I had seen a film and learned they are everywhere in Japan, though not noticed.  They resist extinction and there is an Identity Movement all over Japan to bring back some of their cultural ways and I had heard they are finally allowed to help the wild salmon stock but I cannot find anything that talks about it.   The Japanese government who had invested everything into hatchery fish.  Japan operates the most extensive hatchery operation in the world, according to an Evaluation of the Effects of Conservation and Fishery Enhancement Hatcheries on Wild Salmon Populations.  Studies show that supporting hatcheries only does not solve the problem.

Meanwhile, look what happens to the wild salmon from testimonies submitted to the 2011 UN DRIP by the Ainu:

The city government of Monbetsu, a municipality in Hokkaido Prefecture (traditional Ainu territory), authorized a plan to build an Industrial Waste Dumping Site near the Monbetsu river on February 26, 2010. The Monbetsu River is one of the most important places for the co-existence between the Ainu culture and the natural environment, and an important site for autumnal salmon spawning in the Monbetsu area. A traditional ceremony (Kamui Cep Nomi) to thank the deities for providing the Ainu with lots of salmons was revived in 2002, and the ceremony is conducted every autumn by the local Ainu community.

Prior to the authorization, the local Ainu community in Monbetsu, working in collaboration with local Japanese groups supporting environmental conservation, demanded that the city government respect the UNDRIP including land, cultural and environmental rights and the principle of "Free, Prior and Informed Consent" (FPIC) and review the plan from the indigenous peoples’ perspective. However, the city government, unfortunately, has not given any consideration to the Ainu rights and has now authorized this project. As a result, the construction work has been already started, and the local Ainu people have sent application to the Prefectural Pollution Examination Commission (PPEC) to look into the matter.

In 2010, 56 indigenous organizations and 25 supporting NGO and NPOs joined together to gather signatures to a petition calling on Hokkaido prefecture to halt construction plans.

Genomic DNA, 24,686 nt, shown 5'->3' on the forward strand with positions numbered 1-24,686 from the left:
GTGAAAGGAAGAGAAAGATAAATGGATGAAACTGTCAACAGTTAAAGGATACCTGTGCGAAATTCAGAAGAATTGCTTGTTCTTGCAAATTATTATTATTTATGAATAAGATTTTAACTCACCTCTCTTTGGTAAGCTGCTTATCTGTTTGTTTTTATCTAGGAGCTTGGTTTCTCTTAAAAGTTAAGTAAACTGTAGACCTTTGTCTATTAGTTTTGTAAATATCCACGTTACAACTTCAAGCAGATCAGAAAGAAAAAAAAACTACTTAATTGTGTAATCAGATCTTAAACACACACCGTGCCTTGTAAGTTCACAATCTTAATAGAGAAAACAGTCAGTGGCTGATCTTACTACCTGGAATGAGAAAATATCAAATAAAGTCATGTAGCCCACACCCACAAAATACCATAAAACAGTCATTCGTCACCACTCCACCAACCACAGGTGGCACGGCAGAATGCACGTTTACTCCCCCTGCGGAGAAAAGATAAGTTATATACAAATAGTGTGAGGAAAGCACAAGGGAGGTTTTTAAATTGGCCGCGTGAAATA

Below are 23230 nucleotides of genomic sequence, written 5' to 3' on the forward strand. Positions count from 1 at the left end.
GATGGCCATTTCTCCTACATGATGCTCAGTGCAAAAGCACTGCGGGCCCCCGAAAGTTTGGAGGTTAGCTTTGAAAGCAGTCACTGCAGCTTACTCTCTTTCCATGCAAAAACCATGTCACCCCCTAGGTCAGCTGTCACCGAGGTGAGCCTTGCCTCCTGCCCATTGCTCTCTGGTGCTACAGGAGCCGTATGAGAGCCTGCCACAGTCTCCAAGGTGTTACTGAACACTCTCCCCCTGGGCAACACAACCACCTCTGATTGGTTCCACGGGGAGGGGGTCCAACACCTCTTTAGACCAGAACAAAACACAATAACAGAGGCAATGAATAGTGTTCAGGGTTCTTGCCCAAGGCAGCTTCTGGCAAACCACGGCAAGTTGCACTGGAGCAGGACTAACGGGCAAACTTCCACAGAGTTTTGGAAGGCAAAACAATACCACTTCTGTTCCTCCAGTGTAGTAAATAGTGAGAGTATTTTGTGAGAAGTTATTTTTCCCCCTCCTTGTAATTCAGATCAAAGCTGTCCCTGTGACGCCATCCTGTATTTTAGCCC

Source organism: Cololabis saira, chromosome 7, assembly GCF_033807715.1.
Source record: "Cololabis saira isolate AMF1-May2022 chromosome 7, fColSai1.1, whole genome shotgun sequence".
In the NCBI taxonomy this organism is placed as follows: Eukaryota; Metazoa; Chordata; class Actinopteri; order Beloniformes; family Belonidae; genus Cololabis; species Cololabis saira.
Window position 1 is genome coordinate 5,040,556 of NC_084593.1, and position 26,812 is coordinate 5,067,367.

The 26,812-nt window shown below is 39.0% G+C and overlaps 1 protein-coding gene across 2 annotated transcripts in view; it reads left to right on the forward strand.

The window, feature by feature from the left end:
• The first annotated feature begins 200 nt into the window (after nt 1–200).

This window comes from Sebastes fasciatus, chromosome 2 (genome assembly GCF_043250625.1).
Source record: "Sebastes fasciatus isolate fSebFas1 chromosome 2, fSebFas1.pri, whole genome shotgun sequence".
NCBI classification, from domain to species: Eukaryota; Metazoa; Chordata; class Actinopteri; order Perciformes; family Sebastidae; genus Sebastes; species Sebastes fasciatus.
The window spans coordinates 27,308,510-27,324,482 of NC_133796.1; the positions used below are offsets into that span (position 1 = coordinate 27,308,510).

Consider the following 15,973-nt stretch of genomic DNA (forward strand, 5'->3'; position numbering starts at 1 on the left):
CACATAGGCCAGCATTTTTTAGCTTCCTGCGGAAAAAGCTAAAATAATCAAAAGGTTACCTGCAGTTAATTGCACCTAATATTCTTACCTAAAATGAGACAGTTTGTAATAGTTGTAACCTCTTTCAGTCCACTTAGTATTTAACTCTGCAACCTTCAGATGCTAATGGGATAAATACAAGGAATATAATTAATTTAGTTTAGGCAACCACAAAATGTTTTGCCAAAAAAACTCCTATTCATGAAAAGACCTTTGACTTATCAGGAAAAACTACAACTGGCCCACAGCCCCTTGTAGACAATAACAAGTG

That's the spirit!

If Grandpa were mixed heritage Ainu, even from way back, and if he yearned to claim it, I would be honored to be a throw back granddaughter.  But if not, my nature loving Ojichan, I carry you with me into the Winnemem World because there, I do not have to leave my precious elders and upbringing at the door like one does in the larger society. 

Much to my surprise, while channel surfing after writing this, Anthony Bordain is traveling in Hokkaido.  And strangely enough, considering what I've been writing, he is visiting the Ainu cultural center and museum.  Later he visits the home of his host.  He sits down to a stew of Ainu traditional vegetables which I know includes wild onion.  This soup had C(h)ep, or salmon.  This is their most important food and called "fish of the spirits."  They are prevented from fishing.  I don't understand where or how they get the fish the fish drying outside their homes strung under the eaves of their roofs.  Perhaps it's meant they can't fish out of season anymore.  The man talked about how first they wash the gutted fish in salt water, then dry it outside -- two months, then smoke it and dry for another 2 months.  That's not not the only way the cook salmon but that is how they preserve the salmon.  Bordain liked it.  They talked openly about the oppression.  From the 1860's -- what a time that was all around the world -- land was taken, and forced assimilation.  That's period Japan had sent their experts to the US to learn how to be an empire.   And that's when they took that wrong road which pretty much affected their culture too.   Their policy toward the Ainu seem just as oppressive as the Americans.  Bordain is registering shock.  He doesn't know his own country's policies toward indigenous peoples.    

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"from Outside the Belly" was also known as "TBAsian" from 2008-2010. Thank you for reading.

from Outside the Monster's Belly

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. . . following Earth instead (Rakaia River, site of Salmon Ceremony, photo credit Ruth Koenig)


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Eugene, Oregon
I am a citizen of the Winnemem Wintu Tribe. I am a Nikkei descendant sansei (third generation);retired teacher, involved in the Winnemem tribal responsibility to Water, Salmon, and our belief that the Sacred is our Teacher. Working locally for human rights and supporting youth leadership.